Transportation Planning in Northern Virginia

politicians consistently promise voters in Northern Virginia that they will reduce traffic congestion
politicians consistently promise voters in Northern Virginia that they will reduce traffic congestion

Cities and counties create separate transportation chapters in their comprehensive plans. Though the planners talk to each other, it is not uncommon to have a 6-lane highway on a map in one county shift to a 4-lane highway when crossing the county line.

However, most funding for roads and transit in Northern Virginia comes from state and Federal sources. The money comes with strings attached - regions must develop coordinated plans for at least the major highways and transit systems. The Metropolitan Washington Council of Governments (COG) supports the Transportation Planning Board for the DC region, including suburban counties in Maryland as well as DC.

The Transportation Planning Board has power, even though it does not have money, because Federal law requires it to approve the Financially Constrained Long-Range Transportation Plan (CLRP), with a 25-year vision of the future, plus a Transportation Improvement Program (TIP) listing projects that will be funded in the next 6 years. Federal clout is provided by both transportation and air quality legislation. In practice, the mandated coordination forces regional leaders are forced to negotiate with other on big projects such as replacing the Woodrow Wilson Bridge, extyending Metro to Dulles, or building the InterCounty Connector in Maryland.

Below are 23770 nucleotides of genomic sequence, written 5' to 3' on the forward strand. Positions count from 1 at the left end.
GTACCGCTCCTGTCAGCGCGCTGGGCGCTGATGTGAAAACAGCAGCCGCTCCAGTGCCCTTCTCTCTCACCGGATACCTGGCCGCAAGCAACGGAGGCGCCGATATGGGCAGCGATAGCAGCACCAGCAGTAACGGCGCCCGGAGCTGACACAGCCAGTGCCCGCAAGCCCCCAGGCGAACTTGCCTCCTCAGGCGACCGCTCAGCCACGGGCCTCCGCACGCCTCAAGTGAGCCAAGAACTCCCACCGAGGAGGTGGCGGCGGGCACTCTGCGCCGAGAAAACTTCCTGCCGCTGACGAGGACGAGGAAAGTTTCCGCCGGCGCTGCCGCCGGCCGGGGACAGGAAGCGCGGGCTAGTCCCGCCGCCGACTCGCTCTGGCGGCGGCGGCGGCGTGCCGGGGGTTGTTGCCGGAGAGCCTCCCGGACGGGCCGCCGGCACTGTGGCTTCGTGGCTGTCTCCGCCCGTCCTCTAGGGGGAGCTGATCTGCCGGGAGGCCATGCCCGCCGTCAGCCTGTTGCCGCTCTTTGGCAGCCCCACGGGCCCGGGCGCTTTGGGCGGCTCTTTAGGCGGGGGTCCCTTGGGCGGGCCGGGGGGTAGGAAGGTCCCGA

Note that the Transportation Planning Board was triggered by Federal highway legislation, and it is an independent body from COG (but its staff is provided by COG's Department of Transportation Planning). To understand the political geography of transportation planning... it is easier to follow the money than to sort out the Table of Organization. The TPB "does not exercise direct control over funding and is not responsible for construction or maintenance of the transportation system," but it does have an opportunity to block a specific project.

Within Northern Virginia, all roads are owned and maintained by the state, except in Arlington County where roads are owned and maintained by the county. The Commonwealth Transportation Board (CTB) allocates the flexible funding available for specific road and transit projects. Starting in 2007, Northern Virginia also established a regional authority that does more than just coordinate. The Northern Virginia Transportation Authority (NVTA) has taxing authority, and plans to spend $102 million on various projects in 2008. The long-range plan of the NVTA (TransActgion 2030) is not a financially-constrained document, unlike the CLRP and various Six Year Plans. TransAction 2030 includes proposals to extend Metrorail to Potomac Mills, build a new highway bridge across the Potomac River near Quantico, and build light rail between Manassas and Dulles Airport.

Financially Constrained Long-Range Transportation Plan (CLRP) for the National Capital Region

The Outer Beltway

Where Does Virginia Get $6 Billion for Transportation?

Conrail at Manassas Train station
Conrail at Manassas Train station

Modern Transportation in Northern Virginia
Northern Virginia
Virginia Places